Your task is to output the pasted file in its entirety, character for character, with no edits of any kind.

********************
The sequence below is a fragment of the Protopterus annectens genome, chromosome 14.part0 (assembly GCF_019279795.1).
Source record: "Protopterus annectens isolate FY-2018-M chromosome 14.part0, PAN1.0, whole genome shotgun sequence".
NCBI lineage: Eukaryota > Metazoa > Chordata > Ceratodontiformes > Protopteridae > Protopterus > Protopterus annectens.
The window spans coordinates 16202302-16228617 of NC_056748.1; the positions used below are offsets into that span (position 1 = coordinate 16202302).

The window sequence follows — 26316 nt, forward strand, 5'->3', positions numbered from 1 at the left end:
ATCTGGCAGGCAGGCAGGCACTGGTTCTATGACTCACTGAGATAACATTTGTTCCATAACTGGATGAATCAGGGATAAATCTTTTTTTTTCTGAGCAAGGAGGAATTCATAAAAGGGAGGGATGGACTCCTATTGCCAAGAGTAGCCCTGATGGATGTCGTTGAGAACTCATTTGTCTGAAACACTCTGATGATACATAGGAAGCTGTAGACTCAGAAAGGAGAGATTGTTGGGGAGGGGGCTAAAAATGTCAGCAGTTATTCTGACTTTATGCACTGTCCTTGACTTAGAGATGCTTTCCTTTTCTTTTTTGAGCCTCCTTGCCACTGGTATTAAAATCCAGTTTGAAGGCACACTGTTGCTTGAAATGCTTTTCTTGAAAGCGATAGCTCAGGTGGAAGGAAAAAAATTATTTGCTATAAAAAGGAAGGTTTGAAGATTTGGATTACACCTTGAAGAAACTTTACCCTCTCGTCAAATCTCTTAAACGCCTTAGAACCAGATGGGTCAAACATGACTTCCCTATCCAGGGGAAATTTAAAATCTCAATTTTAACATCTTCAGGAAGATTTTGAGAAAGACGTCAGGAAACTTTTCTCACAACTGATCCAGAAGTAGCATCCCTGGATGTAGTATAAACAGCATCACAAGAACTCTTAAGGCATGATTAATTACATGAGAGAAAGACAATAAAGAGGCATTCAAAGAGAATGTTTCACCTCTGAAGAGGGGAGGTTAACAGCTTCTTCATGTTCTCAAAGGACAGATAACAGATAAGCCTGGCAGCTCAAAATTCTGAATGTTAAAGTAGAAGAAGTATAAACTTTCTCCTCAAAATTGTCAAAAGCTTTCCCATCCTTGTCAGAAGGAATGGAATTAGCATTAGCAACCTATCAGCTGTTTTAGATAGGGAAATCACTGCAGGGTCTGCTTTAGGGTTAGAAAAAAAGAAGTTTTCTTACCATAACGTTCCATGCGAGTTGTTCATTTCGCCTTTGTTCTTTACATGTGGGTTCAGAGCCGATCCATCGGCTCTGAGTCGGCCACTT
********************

The sequence below is a fragment of the Protopterus annectens genome, chromosome 14.part0 (assembly GCF_019279795.1).
Source record: "Protopterus annectens isolate FY-2018-M chromosome 14.part0, PAN1.0, whole genome shotgun sequence".
NCBI lineage: Eukaryota > Metazoa > Chordata > Ceratodontiformes > Protopteridae > Protopterus > Protopterus annectens.
The window spans coordinates 16202302-16228617 of NC_056748.1; the positions used below are offsets into that span (position 1 = coordinate 16202302).

The window sequence follows — 26316 nt, forward strand, 5'->3', positions numbered from 1 at the left end:
ATCTGGCAGGCAGGCAGGCACTGGTTCTATGACTCACTGAGATAACATTTGTTCCATAACTGGATGAATCAGGGATAAATCTTTTTTTTTCTGAGCAAGGAGGAATTCATAAAAGGGAGGGATGGACTCCTATTGCCAAGAGTAGCCCTGATGGATGTCGTTGAGAACTCATTTGTCTGAAACACTCTGATGATACATAGGAAGCTGTAGACTCAGAAAGGAGAGATTGTTGGGGAGGGGGCTAAAAATGTCAGCAGTTATTCTGACTTTATGCACTGTCCTTGACTTAGAGATGCTTTCCTTTTCTTTTTTGAGCCTCCTTGCCACTGGTATTAAAATCCAGTTTGAAGGCACACTGTTGCTTGAAATGCTTTTCTTGAAAGCGATAGCTCAGGTGGAAGGAAAAAAATTATTTGCTATAAAAAGGAAGGTTTGAAGATTTGGATTACACCTTGAAGAAACTTTACCCTCTCGTCAAATCTCTTAAACGCCTTAGAACCAGATGGGTCAAACATGACTTCCCTATCCAGGGGAAATTTAAAATCTCAATTTTAACATCTTCAGGAAGATTTTGAGAAAGACGTCAGGAAACTTTTCTCACAACTGATCCAGAAGTAGCATCCCTGGATGTAGTATAAACAGCATCACAAGAACTCTTAAGGCATGATTAATTACATGAGAGAAAGACAATAAAGAGGCATTCAAAGAGAATGTTTCACCTCTGAAGAGGGGAGGTTAACAGCTTCTTCATGTTCTCAAAGGACAGATAACAGATAAGCCTGGCAGCTCAAAATTCTGAATGTTAAAGTAGAAGAAGTATAAACTTTCTCCTCAAAATTGTCAAAAGCTTTCCCATCCTTGTCAGAAGGAATGGAATTAGCATTAGCAACCTATCAGCTGTTTTAGATAGGGAAATCACTGCAGGGTCTGCTTTAGGGTTAGAAAAAAAGAAGTTTTCTTACCATAACGTTCCATGCGAGTTGTTCATTTCGCCTTTGTTCTTTACATGTGGGTTCAGAGCCGATCCATCGGCTCTGAGTCGGCCACTT